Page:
Your best option is a custom Windows PC for the tasks specified. That way you'll have the ability to spend some of that money on a second Xeon CPU, which will be a greater help in AE 2014 (NOT 2015) than anything else you can buy.
And you'll get the added benefit of being able to use a CUDA card that does both CUDA and OpenCL for all the different kinds of 3D renderers that tend to support it. Despite Nvidia making a string of recent missteps, having both CUDA and OpenCL is far more beneficial than only having OpenCL via a (sometimes) cheaper AMD/ATI equivalent.
Mac Pros do not have the option of Nvidia cards, therefore no CUDA.
The new iMac uses a MOBILE version of the old generation of AMD/ATI cards, which is relatively gutless compared to even 2 year old desktop cards.
The new iMac's are also not fond of working flat out, under full load, for long periods of time, either.
Fortunately for you, Windows 10 came out today. Which is not nearly as painful as Windows 8. Get some water cooling with all your money, enjoy a silent room and the best performance you can have in a workstation.
Plus, all the best 3D software works on Windows, some of it doesn't work on Mac.
Think 3ds Max! I'm not even vaguely biased
The choice of OS is a very personal one but you can't beat Apple's customer service. If you are talking about the a system that will serve you well and holds it's resale value right now I'd probably go with the iMac over the Mac Pro. Adobe is constantly working on AE and it's other apps. Initially the MacPro was under performing with AE but that is improving a lot with each update. I know a lot of production houses that are using iMacs for a lot of pretty heavy projects. I don't know of any professional 3D software other than Autodesk's suites that doesn't run as well on a Mac as it does on a windows machine. One of my biggest clients, an international civil engineering company managing huge projects runs all of their Windows only software from Autodesk on Mac's booting to windows because the machines have shown the greatest reliability in the field because they are so well manufactured. It's all up to you.
It's true that you can get a little more horsepower with a custom built machine but you also have to figure in the cost of maintenance, trouble shooting, repairs, and all other expenses associated with running a computer for a business. I have owned many factory built Windows boxes and a bunch of Apple machines over the years and in the long run, as a business owner, I have had a better ROI on all of my Apple gear than any of my Windows boxes, even very expensive ones from major manufacturers. If you are just doing AE as a hobby and you are not keeping track of the time you spend then by all means build your own machine and save a buck or two.
Johnny Armstrong wrote:
I have read an article that states that after effects will not use the multi cores in a Mac Pro, is that true or not?
Not true in the spirit of the question. It has nothing to do with Mac Pros at all. AE performs on them the same way it would on other machines with multiple cores or multiple processors. PC, iMac, or Mac Pro - it's irrelevant. CC 2015, as dissidently points out, does not use multiprocessing rendering, while CC 2014 (and earlier) does. The reasons for this are extensive. You can read a bit about it here if you're interested. At home, I work in CC 2015 and render in CC 2014 since the project files are compatible between the two. Now, multiprocessing in any version of AE is a tricky affair. Some expressions or effects aren't compatible with it and you'll be back to rendering on one core for that composition. So...sometimes you could use all the cores and sometimes you couldn't. (This is probably a big part of the reason for AE's big changes mentioned in that link I gave earlier.)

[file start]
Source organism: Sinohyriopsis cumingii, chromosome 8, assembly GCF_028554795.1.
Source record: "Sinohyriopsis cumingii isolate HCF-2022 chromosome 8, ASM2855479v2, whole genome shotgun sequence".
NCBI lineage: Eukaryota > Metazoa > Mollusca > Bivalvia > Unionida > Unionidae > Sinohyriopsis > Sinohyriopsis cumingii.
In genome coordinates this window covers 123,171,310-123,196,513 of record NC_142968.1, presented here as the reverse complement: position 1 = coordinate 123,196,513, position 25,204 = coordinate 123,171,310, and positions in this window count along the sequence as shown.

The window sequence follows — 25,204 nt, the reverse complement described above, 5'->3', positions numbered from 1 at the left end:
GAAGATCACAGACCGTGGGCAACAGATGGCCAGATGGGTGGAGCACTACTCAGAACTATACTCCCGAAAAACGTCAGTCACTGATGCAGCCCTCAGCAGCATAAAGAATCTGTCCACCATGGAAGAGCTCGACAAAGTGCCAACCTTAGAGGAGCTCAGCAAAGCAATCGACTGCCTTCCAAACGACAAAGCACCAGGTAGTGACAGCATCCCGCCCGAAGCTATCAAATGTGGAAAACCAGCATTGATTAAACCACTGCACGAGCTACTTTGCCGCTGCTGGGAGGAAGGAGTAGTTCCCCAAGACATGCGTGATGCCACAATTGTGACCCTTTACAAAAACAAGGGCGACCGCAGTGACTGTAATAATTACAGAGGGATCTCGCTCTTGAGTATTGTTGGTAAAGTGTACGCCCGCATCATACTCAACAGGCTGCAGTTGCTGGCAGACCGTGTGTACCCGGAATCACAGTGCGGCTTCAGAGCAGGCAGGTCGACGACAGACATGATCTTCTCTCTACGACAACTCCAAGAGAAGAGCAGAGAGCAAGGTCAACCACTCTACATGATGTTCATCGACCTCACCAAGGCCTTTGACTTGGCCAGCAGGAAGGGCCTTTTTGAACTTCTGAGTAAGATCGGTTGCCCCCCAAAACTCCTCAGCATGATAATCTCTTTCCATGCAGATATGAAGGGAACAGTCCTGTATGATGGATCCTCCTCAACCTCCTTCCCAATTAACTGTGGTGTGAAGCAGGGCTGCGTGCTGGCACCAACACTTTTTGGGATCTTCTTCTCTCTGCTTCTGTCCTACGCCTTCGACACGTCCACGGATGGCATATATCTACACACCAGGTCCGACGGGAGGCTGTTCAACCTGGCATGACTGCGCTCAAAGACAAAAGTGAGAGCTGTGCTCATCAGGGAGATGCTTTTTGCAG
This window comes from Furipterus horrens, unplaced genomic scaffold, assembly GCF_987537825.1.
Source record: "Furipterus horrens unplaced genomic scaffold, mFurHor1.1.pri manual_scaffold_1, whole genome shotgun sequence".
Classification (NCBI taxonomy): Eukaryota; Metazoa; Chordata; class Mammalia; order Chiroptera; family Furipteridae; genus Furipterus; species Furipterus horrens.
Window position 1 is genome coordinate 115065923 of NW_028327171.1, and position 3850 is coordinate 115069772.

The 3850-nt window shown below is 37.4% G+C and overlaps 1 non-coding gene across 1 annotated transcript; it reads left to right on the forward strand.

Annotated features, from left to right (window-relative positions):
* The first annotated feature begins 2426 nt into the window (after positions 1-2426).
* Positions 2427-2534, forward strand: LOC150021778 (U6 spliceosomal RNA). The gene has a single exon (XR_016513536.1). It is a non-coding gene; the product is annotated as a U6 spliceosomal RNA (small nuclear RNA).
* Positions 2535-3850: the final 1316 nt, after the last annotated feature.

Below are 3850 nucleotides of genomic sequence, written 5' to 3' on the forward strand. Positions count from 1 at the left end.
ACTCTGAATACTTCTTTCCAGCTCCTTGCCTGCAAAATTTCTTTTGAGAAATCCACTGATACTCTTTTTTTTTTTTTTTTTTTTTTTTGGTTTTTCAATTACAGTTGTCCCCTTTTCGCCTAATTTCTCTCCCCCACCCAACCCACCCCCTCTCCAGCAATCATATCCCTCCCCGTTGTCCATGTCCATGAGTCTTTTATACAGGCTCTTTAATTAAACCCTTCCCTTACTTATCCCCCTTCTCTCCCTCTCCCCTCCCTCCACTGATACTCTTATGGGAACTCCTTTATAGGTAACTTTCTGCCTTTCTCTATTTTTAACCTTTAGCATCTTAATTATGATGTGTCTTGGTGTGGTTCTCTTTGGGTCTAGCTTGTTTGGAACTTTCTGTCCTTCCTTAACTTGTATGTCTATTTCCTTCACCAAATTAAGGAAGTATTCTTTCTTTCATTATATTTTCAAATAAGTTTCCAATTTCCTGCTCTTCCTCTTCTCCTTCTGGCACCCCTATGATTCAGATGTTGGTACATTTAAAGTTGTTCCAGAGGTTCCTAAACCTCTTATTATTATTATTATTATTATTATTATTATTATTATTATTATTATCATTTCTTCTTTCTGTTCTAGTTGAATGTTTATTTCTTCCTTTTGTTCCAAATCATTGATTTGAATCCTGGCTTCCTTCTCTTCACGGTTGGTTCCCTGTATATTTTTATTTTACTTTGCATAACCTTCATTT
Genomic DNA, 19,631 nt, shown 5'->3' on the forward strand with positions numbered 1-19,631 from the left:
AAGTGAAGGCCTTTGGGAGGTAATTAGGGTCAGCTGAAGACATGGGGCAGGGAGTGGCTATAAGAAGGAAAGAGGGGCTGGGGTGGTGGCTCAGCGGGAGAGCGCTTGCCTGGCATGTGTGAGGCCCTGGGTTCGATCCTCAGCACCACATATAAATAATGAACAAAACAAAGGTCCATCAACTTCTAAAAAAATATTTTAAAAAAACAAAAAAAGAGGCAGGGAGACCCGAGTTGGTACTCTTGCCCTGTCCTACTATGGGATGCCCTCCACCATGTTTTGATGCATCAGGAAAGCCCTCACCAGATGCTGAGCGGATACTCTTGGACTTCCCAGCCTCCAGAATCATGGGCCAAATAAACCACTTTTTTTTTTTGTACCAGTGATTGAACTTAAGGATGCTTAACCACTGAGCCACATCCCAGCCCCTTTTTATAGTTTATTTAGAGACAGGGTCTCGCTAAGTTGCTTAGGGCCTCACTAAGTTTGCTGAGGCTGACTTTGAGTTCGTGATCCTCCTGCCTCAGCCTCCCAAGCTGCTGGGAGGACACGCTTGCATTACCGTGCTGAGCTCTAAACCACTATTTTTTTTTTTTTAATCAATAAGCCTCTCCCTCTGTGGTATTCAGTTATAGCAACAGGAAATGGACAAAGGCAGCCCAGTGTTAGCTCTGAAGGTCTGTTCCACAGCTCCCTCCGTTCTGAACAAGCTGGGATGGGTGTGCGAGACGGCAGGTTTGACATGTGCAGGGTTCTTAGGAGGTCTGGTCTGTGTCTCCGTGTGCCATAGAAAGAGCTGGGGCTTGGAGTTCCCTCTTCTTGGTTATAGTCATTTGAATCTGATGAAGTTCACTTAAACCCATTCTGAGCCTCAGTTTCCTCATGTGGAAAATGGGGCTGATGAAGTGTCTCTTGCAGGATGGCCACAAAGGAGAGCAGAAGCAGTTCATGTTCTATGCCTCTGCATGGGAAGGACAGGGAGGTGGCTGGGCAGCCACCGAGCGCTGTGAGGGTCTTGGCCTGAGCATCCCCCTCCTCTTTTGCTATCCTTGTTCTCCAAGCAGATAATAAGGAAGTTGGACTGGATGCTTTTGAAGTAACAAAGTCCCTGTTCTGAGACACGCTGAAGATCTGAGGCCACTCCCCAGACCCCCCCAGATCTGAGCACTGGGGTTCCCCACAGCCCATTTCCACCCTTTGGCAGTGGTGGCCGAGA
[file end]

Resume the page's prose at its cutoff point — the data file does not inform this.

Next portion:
Johnny Armstrong wrote:
i would like very very fast rendering and a dedicated graphics card.
What sort of heavy 3d work do you plan to do? Many 3d apps don't use the GPU at all. Take C4D for an example. You can get third-party renderers (like Octane) that do render on the GPU (and it looks like a great tool - I'm considering getting it), but native C4D barely touches the GPU.
Element 3d uses the GPU, but native AE doesn't (except for accelerating the ray-traced renderer, but that is an obsolete feature and you can't do it with AMD cards anyway). GPU (CUDA, OpenGL) features in After Effects
I also agree with dissidently about Windows vs. Mac. I used to love Apple's products, but I've been unimpressed with their professional offerings for the past several years - pretty much since they stopped exhibiting at NAB. They don't seem to be building things their professional users actually need. In the meantime, Windows has been getting better and better. Windows 7 is extremely stable and runs very well with all the pro software I use and, from what I hear of Windows 10, it runs like Windows 7, but uses less RAM while it's doing it! A lot of companies out there (Lenovo, HP, etc.) offer some excellent workstations that rival the Mac Pro's specs for significantly lower prices. Rick Gerard is correct that resale value of Apple products is better than Windows ones, but I think that's offset by the cheaper initial cost.